Common scab of potato tuber caused by pathogenic Streptomyces species reduces vegetable quality and marketability, causing significant economic loss. In previous studies, quantitative real-time polymerase chain reactions (PCR) using primers designed based on the DNA sequence of pathogenicity island genes (e.g., txtAB, nec1) of pathogenic Streptomyces were developed. However, Streptomyces species vary in character, especially in their pH tolerance, so determining and quantifying the species is critical for developing effective control measures of scab. Here we developed a species-specific method to quantify Streptomyces spp. with an assay detection limit of about 200 fg of the target DNA. Cycle threshold (Ct) values were linearly correlated with the concentration of the target DNA (S. scabiei JK type: R2=0.9985, S. turgidiscabies: R2=0.9988) and were not affected by the presence of DNA from either species in plant tissues and soil. In this study, we developed new primer sets for real-time PCR to distinguish S. scabiei and S. turgidiscabies. By using these new primers and primers for txtAB, we also investigated the population dynamics of these species at different soil pHs (4.4, 4.7, 4.9, or 5.2 at planting), using SYBR Green quantitative real-time PCR. Potatoes were planted in bottomless frame pots with soil that had been amended with S. scabiei, S. turgidiscabies or both, then grown in the greenhouse. S. turgidiscabies tolerates lower soil pH than S. scabiei and grows well with a pH greater than 4.7. In all pots inoculated with the mix of S. scabiei and S. turgidiscabies, S. turgidiscabies always grew better and caused more severe root and scab lesions.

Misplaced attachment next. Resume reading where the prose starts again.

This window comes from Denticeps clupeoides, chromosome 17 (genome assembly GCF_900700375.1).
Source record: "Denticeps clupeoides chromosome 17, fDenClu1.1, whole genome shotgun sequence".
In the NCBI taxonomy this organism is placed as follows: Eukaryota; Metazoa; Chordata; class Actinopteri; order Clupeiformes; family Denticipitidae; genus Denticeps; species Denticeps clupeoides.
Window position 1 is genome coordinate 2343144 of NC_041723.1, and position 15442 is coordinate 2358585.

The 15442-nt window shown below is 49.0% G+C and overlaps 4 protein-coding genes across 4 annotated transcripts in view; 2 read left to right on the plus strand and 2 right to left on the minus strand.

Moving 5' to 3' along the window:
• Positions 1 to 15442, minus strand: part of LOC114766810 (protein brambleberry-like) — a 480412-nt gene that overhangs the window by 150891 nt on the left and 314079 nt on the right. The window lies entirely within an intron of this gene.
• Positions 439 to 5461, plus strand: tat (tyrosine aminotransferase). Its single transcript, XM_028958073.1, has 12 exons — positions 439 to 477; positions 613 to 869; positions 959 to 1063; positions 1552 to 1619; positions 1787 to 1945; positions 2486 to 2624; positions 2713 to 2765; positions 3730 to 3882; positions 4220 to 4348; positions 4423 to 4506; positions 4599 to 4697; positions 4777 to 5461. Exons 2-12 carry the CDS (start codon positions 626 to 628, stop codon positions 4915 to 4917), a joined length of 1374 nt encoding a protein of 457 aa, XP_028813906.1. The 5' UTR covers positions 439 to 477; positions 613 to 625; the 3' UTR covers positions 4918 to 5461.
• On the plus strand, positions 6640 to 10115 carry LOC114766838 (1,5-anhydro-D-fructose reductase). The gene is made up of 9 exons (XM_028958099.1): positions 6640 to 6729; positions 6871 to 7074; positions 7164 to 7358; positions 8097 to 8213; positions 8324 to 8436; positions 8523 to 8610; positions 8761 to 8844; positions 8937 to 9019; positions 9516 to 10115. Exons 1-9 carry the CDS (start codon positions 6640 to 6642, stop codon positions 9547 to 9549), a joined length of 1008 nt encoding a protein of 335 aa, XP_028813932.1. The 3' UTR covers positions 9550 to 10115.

Rotting of roots and stem bases and wilting of entire plants of gentian (Gentiana triflora Pall.) were found in Tochigi Prefecture in August 2011. A fungus, isolated repeatedly from the diseased plants, was identified as a species belonging to clade 3 of the Fusarium solani species complex based on morphological and molecular analyses. The isolates reproduced the symptoms on gentian plants in an inoculation test and were reisolated from the inoculated plants. In this report, we propose the Japanese name “tachigare-byo” for this root rot disease of gentian caused by a Fusarium sp. belonging to the F. solani species complex.